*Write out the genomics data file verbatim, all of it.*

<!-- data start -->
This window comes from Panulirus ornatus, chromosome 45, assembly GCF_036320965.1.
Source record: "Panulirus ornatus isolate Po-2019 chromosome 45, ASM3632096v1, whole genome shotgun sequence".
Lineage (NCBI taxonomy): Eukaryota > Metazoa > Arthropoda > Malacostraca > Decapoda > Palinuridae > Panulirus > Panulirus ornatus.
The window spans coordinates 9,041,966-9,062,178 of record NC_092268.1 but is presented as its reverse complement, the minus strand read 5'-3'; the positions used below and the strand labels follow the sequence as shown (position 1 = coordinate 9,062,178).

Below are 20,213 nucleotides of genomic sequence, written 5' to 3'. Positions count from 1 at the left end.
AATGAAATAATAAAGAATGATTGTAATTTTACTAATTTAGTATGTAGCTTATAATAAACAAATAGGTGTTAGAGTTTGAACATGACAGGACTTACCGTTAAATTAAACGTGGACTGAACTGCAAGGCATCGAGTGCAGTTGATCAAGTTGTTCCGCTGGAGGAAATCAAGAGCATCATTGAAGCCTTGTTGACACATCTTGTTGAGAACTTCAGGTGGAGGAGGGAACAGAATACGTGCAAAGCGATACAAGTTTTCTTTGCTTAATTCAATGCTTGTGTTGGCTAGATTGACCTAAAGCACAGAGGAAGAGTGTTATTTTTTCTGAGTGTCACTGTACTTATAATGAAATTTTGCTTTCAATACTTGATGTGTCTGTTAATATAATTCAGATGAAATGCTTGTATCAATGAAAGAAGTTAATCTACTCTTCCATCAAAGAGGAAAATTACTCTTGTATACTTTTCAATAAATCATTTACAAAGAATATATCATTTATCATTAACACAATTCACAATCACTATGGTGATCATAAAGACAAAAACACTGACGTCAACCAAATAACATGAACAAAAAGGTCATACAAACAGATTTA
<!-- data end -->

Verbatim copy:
This window comes from Panulirus ornatus, chromosome 45, assembly GCF_036320965.1.
Source record: "Panulirus ornatus isolate Po-2019 chromosome 45, ASM3632096v1, whole genome shotgun sequence".
Lineage (NCBI taxonomy): Eukaryota > Metazoa > Arthropoda > Malacostraca > Decapoda > Palinuridae > Panulirus > Panulirus ornatus.
The window spans coordinates 9,041,966-9,062,178 of record NC_092268.1 but is presented as its reverse complement, the minus strand read 5'-3'; the positions used below and the strand labels follow the sequence as shown (position 1 = coordinate 9,062,178).

Below are 20,213 nucleotides of genomic sequence, written 5' to 3'. Positions count from 1 at the left end.
AATGAAATAATAAAGAATGATTGTAATTTTACTAATTTAGTATGTAGCTTATAATAAACAAATAGGTGTTAGAGTTTGAACATGACAGGACTTACCGTTAAATTAAACGTGGACTGAACTGCAAGGCATCGAGTGCAGTTGATCAAGTTGTTCCGCTGGAGGAAATCAAGAGCATCATTGAAGCCTTGTTGACACATCTTGTTGAGAACTTCAGGTGGAGGAGGGAACAGAATACGTGCAAAGCGATACAAGTTTTCTTTGCTTAATTCAATGCTTGTGTTGGCTAGATTGACCTAAAGCACAGAGGAAGAGTGTTATTTTTTCTGAGTGTCACTGTACTTATAATGAAATTTTGCTTTCAATACTTGATGTGTCTGTTAATATAATTCAGATGAAATGCTTGTATCAATGAAAGAAGTTAATCTACTCTTCCATCAAAGAGGAAAATTACTCTTGTATACTTTTCAATAAATCATTTACAAAGAATATATCATTTATCATTAACACAATTCACAATCACTATGGTGATCATAAAGACAAAAACACTGACGTCAACCAAATAACATGAACAAAAAGGTCATACAAACAGATTTA